Closures, on the other hand, are asymptotically more efficient. A closure that closes over 2 variables is 14 bytes — the same size as an object with 2 properties. But:

  • Each additional variable closed over is another 2 bytes, rather than the 4 bytes of a property.
  • Closure variable access is typically O(1) because closures are random-access structures and the indexes are computed at compile time by static analysis (see my post on closure variable indexing).
  • Up to 15 different closure variables can be accessed by a single 1-byte instruction, compared to a minimum of 5 bytes for the instruction sequence for object property access.

Can objects be more efficient?

The experimental static analysis technique I designed for Microvium Boost a while back computes all the information that would be required to convert an object to a fixed-length array, in cases where it’s possible to infer the closed set of property keys that are ever used to access an object. My hope is that in the future I could implement this optimization (transforming objects and classes into fixed-length arrays) which could have some significant performance benefits:

  • An object with 2 properties would be 6 bytes instead of 14.
  • Each additional object property would take another 2 bytes.
  • Property lookup would be O(1).
  • Up to 15 different properties could be accessed using a single-byte instruction.


As it stands, classes are not a feature that I would want to use very often since they are so expensive. But having classes opens the door to different kinds of libraries and APIs, and in particular, is a stepping-stone towards implementing other standards-compliant features in Microvium.

Inside Microvium Closures

Inside Microvium Closures

TL;DR: Support for closures in Microvium sets it apart from other JS engines of a similar size. Closures simplify state machines and enable functional-style code. Closures in snapshots are a new way of sharing compile-time state with the runtime program. This post goes through some examples and design details.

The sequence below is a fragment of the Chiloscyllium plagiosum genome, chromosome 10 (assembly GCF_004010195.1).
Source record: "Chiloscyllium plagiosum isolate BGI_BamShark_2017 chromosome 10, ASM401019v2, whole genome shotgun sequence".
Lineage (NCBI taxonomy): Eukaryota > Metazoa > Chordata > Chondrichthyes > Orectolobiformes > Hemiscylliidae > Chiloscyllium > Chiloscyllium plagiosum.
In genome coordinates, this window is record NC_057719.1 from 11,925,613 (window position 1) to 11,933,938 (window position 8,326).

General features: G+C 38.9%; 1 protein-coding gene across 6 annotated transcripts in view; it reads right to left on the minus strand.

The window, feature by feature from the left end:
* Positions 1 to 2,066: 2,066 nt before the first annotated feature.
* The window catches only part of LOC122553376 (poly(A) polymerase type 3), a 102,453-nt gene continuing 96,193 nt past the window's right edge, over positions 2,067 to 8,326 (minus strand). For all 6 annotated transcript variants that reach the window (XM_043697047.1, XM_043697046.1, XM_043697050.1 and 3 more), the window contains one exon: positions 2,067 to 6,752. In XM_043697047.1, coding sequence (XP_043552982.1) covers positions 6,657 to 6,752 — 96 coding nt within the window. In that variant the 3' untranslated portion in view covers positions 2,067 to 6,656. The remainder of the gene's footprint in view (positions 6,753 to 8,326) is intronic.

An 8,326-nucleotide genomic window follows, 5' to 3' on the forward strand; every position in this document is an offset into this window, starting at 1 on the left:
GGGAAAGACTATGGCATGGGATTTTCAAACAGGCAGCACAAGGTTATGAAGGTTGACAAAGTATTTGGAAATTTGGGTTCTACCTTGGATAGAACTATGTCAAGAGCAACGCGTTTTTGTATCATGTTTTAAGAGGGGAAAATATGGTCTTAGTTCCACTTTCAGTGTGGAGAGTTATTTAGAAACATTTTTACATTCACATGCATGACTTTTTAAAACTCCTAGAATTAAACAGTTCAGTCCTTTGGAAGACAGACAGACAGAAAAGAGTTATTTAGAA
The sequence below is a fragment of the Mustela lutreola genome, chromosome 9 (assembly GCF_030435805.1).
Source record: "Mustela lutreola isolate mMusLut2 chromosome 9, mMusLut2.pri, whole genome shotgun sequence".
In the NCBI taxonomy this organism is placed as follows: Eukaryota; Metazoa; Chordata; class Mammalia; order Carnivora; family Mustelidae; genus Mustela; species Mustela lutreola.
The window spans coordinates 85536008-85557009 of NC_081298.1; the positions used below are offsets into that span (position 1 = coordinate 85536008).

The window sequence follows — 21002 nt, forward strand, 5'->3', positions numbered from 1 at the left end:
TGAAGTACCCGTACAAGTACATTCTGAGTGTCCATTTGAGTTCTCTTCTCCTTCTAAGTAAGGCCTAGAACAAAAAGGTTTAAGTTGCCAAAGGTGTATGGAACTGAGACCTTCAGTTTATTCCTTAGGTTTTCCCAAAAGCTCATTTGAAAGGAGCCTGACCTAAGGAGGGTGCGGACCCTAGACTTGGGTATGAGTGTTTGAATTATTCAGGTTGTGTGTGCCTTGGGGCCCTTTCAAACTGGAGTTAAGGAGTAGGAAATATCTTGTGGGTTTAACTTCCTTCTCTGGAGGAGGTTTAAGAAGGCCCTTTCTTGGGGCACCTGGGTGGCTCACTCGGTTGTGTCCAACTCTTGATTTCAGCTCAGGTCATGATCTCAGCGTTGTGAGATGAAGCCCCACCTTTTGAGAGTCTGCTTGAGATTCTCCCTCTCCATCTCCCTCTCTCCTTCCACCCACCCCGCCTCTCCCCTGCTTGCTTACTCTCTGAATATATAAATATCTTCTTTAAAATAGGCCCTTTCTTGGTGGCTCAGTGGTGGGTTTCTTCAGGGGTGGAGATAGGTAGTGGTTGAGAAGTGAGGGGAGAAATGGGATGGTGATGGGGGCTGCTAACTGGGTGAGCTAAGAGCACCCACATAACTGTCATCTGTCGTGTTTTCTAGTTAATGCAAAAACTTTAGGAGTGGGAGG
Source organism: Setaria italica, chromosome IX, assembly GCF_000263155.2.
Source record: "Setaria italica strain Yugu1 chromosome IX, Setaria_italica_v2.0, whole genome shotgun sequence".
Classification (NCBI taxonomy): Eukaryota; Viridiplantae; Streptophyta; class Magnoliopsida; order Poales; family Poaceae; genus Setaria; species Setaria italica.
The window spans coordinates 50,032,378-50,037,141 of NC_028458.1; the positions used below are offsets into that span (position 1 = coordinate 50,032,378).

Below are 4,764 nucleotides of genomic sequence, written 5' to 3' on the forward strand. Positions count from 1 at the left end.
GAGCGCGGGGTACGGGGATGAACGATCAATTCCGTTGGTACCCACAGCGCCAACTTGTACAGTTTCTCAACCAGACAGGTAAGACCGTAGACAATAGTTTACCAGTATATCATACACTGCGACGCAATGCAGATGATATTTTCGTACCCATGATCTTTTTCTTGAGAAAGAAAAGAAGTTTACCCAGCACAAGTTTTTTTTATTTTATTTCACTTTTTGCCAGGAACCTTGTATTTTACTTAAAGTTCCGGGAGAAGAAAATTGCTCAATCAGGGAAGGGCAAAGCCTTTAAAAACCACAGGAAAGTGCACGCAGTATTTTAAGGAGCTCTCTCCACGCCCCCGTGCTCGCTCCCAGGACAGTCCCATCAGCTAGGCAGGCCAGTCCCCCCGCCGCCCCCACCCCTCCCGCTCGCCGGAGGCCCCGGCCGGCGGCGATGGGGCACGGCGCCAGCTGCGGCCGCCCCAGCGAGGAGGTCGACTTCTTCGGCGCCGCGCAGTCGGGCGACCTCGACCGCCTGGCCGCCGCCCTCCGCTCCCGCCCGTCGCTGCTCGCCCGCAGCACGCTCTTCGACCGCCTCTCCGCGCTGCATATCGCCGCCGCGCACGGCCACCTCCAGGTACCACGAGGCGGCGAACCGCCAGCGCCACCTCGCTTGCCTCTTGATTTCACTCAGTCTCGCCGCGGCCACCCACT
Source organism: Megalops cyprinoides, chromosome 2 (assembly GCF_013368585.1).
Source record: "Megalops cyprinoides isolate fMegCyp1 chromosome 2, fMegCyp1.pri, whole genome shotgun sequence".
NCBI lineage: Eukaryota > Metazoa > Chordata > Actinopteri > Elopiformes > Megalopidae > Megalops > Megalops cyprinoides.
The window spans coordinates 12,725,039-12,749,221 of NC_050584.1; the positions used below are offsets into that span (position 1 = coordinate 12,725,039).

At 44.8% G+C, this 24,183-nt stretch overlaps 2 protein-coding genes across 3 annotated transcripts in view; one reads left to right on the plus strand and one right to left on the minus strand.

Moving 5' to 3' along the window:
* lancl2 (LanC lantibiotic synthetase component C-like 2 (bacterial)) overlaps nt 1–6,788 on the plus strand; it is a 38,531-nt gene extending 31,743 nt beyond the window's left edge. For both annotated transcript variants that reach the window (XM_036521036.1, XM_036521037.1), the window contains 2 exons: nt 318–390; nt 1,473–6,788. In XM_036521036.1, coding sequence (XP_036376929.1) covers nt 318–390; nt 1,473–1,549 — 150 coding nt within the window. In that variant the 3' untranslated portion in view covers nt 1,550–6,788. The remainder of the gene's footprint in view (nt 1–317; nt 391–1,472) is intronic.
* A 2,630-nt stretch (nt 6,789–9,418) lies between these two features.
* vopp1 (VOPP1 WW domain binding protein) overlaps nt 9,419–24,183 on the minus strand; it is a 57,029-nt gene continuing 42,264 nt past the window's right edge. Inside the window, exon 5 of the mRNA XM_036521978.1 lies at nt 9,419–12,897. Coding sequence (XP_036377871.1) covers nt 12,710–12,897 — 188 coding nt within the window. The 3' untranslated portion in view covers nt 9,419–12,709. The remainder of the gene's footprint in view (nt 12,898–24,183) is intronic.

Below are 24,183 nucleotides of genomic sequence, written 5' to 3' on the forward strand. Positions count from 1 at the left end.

What is a closure?

MDN has already done a great job of explaining what a closure is, so I’m just going to borrow their explanation:

closure is the combination of a function bundled together (enclosed) with references to its surrounding state (the lexical environment). In other words, a closure gives you access to an outer function’s scope from an inner function. In JavaScript, closures are created every time a function is created, at function creation time.

Here is a simple example:

function makeCounter() {
  let x = 0;
  function incCounter() {
    return x;
  return incCounter;

const myCounter1 = makeCounter();
const myCounter2 = makeCounter();

console.log(myCounter1()); // 1
console.log(myCounter1()); // 2
console.log(myCounter1()); // 3

// myCounter2 is an independent counter
console.log(myCounter2()); // 1
console.log(myCounter2()); // 2
console.log(myCounter2()); // 3

In the above example, the function named incCounter is a closure because it closes over variable x in its outer lexical scope. A closure is just a function, nested in another function, which accesses variables in the outer function.